It was all in vain. In May 1909, Lumsden was convicted of first-degree manslaughter and sentenced to 18 years in prison.
“Lumsden’s conviction and heavy sentence came as a surprise to his relatives and friends in this city,” wrote The Raleigh Times, “but the fate of a stranger in a strange land is hard.”
For two years, Lumsden sought and eventually received an appeal on the verdict. He was released in 1911 for a second trial, but by then Lumsden was an ailing and broken person. Appearing in front of the Criminal Branch of the Supreme Court of Manhattan, with Gov. Aycock as a member of his defense team, Lumsden surprised everyone by pleading guilty and throwing himself on the mercy of the court.
On May 27, 1911, he was sentenced to no less than four, but no more than 10, years at Clinton Correctional Facility, known as New York’s “Little Siberia,” the same place where gangster Charles “Lucky” Luciano and rapper Tupac Shakur would serve their time decades later.
A Personal Reconciliation
When he was released for good behavior in the fall of 1915, Lumsden returned to Alabama, seeking to reconcile with his wife, but she had quietly filed for divorce and remarried while he was in prison.
Despondent over love and having missed the most active part of America’s version of the Industrial Revolution, the 40-year-old and penniless Lumsden reenlisted in the Army in Birmingham shortly after the United States entered World War I in the spring of 1917.
A member of the Army’s Aviation Corps, he was assigned to the 12th Aero Squadron, a battlefield observation unit on France’s Western Front. He was an observer-gunner for pilot Alfred Baker.
On a routine artillery observation mission on July 28, 1918, their French reconnaissance biplane rushed to the aid of another American-piloted plane under attack by four German Fokkers. Though two German aircraft were shot down, a third Fokker disabled the other American plane, and a fourth shot Lumsden’s and Baker’s plane down behind enemy lines.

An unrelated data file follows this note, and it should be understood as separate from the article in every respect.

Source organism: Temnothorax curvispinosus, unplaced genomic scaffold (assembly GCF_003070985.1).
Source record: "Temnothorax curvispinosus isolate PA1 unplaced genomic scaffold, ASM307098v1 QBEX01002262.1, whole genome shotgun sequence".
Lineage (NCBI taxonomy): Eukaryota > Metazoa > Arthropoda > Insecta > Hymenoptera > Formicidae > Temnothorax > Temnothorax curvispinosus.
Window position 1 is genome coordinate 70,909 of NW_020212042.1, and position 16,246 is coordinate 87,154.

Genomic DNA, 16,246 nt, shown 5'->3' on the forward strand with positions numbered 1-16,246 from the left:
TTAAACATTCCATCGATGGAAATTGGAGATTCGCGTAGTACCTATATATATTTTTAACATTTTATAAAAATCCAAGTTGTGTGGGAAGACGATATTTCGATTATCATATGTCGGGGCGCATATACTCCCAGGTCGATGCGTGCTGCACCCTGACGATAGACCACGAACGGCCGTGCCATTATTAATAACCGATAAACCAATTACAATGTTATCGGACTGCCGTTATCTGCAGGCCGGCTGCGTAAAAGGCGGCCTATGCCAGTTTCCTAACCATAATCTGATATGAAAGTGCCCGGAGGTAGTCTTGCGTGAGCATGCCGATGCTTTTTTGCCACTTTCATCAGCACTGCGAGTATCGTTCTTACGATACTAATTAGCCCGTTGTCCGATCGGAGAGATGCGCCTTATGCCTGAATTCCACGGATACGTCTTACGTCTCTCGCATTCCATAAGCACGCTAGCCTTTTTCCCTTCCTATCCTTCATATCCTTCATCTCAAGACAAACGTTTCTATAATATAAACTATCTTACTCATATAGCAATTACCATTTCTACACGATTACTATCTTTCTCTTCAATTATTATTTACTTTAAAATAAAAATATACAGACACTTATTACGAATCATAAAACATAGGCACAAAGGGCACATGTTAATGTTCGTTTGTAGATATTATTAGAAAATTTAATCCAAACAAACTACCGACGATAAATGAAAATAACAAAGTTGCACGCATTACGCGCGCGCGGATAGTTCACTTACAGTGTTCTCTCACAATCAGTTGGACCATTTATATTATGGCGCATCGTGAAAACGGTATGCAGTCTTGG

Baker was taken as a prisoner of war, while Lumsden died on impact, the second time he suffered the “hard fate of a stranger in a strange land.”
After his death, the Raleigh-born spotter was awarded France’s Croix de Guerre for heroism on the battlefield. He was one of three NC State alumni who died in aviation dogfights in France, and one of two Raleigh aviators who died in action.
Possibly because he had no heirs, the memory of Lumsden’s life has faded into relative obscurity.
Lumsden is buried within view of blooming poppies among more than 6,000 U.S. soldiers in the Oise-Aisne American Cemetery in northern France.
“This is an amazing story of one of the State College men whose name is inscribed on the sacred plaque inside the shrine room of the Memorial Belltower,” says Tom Stafford, former vice chancellor of Student Affairs at NC State. Stafford has devoted his retirement from NC State to giving tours of the Belltower and other Hallowed Places on campus. “His story is a wonderful addition to my knowledge of the Belltower and the men honored therein.”
Lumsden is eternally memorialized more prominently among the 35 names in the Belltower, redemption in granite that has outlived his long-ago crime of passion.